Thursday, August 29, 2013

Wait a second... Parliament worked!?

Well, not our Parliament, which is in a state of continuous decay. The British House of Commons, however, has done something that we would find unprecedented here - members rejected a proposal from the governing Prime Minister who notionally controls a majority in the House. Specifically, MPs at Westminster voted 285-272 against David Cameron's motion to grant some broad acceptance of British military involvement in Syria. Members of Cameron's governing Conservative-Liberal Democrat coalition abandoned the PM in his time of need, allowing a combined force of Labour and smaller party MPs, alongside 30 Conservative MPs and nine Liberal Democrats, to completely shut down Cameron's agenda before it even got off the ground.

Its amazing to see how a Parliament should work. It isn't unstable - its representatives speaking their minds and voting their conscious. Could you imagine if we saw that kind of thing here? We saw what happened when a handful of backbench Conservative MPs no one has ever heard of challenged the PMO's control over small issues - I have no doubt that if a vote came on Syria, Harper would bring out all the whips and chains against his caucus if he even hinted at dissension among the ranks. But it doesn't have to be that way!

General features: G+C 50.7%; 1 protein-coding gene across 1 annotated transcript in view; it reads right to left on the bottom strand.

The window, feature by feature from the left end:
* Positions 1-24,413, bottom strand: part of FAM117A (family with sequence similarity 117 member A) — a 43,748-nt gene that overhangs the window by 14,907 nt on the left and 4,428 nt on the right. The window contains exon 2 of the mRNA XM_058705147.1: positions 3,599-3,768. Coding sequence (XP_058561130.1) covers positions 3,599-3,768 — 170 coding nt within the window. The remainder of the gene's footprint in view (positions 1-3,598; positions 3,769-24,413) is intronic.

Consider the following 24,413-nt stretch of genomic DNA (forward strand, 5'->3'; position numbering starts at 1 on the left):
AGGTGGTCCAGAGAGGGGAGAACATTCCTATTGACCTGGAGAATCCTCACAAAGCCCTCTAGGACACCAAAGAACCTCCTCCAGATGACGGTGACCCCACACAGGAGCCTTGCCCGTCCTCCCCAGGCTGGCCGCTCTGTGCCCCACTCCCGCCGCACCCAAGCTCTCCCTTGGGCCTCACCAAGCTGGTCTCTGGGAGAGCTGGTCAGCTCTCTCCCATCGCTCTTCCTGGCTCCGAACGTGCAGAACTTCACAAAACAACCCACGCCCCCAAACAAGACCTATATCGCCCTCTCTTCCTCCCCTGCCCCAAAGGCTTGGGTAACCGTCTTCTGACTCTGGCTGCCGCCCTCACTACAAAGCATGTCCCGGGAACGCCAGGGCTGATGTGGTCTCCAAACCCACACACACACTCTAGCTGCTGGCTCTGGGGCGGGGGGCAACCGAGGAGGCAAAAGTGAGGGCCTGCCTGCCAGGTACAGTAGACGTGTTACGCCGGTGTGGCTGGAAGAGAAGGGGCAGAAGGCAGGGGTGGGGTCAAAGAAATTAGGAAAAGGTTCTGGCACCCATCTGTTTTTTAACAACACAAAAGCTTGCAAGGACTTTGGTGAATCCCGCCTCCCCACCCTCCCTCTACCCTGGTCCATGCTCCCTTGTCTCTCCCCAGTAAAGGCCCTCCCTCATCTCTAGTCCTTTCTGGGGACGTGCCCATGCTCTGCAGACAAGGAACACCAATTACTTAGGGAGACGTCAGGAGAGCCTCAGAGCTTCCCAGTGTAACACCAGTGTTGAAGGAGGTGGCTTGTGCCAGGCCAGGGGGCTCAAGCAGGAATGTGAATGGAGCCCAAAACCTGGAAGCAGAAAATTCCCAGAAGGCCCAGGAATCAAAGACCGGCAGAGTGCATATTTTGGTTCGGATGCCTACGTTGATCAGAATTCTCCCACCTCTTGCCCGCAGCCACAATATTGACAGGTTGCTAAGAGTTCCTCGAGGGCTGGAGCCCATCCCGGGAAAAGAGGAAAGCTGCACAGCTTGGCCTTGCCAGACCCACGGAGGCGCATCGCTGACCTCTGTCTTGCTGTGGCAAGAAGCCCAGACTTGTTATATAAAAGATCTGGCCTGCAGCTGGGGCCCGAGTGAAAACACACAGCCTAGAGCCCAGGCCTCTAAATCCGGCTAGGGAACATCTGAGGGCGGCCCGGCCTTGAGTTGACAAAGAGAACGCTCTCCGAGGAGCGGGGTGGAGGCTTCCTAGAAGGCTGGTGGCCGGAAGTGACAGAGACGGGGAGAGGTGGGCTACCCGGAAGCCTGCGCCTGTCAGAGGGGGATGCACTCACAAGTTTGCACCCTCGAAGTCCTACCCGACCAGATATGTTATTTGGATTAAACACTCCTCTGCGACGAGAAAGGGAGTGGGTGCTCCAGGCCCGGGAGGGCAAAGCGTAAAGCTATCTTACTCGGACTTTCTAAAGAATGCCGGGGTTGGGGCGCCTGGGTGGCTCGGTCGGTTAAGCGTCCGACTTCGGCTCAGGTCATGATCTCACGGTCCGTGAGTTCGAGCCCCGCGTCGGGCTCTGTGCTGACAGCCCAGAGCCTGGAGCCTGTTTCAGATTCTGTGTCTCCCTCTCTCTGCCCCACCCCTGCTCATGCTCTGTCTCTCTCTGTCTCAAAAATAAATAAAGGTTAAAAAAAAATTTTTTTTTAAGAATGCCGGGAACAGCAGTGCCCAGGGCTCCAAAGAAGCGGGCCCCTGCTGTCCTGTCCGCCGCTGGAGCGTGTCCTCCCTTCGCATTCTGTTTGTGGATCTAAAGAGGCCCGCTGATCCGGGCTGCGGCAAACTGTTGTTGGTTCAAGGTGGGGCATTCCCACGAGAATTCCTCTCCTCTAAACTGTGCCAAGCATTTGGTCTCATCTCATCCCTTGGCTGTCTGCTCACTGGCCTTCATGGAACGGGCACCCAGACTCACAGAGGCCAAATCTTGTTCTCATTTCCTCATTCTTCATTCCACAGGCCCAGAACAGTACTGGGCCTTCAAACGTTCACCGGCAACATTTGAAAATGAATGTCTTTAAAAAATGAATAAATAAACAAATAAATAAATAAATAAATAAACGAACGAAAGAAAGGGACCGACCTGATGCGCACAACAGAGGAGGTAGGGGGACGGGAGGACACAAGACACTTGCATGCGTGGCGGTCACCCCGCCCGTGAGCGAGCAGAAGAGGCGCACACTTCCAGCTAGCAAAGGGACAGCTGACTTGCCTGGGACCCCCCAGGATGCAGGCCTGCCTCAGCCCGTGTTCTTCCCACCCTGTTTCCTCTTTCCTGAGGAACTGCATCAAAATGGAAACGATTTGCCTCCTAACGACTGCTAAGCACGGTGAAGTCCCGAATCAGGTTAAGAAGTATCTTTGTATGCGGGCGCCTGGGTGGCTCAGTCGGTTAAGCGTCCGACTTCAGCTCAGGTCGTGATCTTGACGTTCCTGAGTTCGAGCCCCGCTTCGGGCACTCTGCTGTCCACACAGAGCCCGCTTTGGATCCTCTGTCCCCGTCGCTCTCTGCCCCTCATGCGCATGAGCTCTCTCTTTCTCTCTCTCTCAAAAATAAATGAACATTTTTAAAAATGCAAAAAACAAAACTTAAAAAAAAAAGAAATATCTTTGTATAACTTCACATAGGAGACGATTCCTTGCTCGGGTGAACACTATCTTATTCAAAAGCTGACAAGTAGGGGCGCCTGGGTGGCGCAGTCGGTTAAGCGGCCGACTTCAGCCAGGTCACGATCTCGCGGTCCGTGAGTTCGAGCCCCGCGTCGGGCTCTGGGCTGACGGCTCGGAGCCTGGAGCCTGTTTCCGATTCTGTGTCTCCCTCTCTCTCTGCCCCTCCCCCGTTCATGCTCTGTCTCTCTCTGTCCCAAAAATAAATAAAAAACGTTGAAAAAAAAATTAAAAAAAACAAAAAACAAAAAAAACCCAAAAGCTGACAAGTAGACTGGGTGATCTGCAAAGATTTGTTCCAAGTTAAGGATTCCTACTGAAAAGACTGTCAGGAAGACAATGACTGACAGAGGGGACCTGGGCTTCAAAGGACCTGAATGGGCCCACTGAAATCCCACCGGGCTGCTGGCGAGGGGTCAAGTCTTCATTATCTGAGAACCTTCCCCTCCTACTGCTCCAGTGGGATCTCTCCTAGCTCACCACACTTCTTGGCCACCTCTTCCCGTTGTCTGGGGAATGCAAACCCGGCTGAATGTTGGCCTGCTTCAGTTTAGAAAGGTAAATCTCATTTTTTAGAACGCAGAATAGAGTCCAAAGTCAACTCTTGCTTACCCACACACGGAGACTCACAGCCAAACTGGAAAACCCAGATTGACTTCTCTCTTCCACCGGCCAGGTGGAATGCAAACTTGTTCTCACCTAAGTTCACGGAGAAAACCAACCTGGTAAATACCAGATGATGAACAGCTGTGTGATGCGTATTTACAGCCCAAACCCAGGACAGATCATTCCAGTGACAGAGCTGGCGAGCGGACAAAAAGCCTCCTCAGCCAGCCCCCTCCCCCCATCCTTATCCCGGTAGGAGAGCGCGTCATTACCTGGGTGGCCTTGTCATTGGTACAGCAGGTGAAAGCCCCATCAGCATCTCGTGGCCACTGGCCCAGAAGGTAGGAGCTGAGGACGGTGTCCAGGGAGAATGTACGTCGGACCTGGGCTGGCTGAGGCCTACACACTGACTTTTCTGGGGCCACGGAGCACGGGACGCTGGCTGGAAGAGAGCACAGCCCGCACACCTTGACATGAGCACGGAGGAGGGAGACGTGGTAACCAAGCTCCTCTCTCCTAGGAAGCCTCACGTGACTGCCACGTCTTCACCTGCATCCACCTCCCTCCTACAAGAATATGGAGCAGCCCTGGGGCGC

God, its sure nice to dream.


  1. It only worked because Cameron, himself, in 2010 promised the House a veto over warmaking. He suspended the royal prerogative although he has yet to follow through on his promise to actually abolish it. The whole thing was to play pin the tail on the donkey on Tony Blair for the Iraq War fiasco. Cameron was visibly upset to be hoist on his own petard.

  2. I tuned into the live debate in the commons, and was rivetted in front of my computer for nearly an hour. The debate was lively, but courteous. On both sides of the house they drilled down deeply into the relevant facts and uncertainties. The legality of the act itself was debated. The reliability of the intelligence. The objectives of an intervention. There were so many speakers, and the debate flowed back and forth almost seamlessly. Then Parliament voted and based on the debate I heard it was the correct decision, made by an informed deliberative body. I was ashamed that Canada has the nerve to call our pale imitation a Parliament.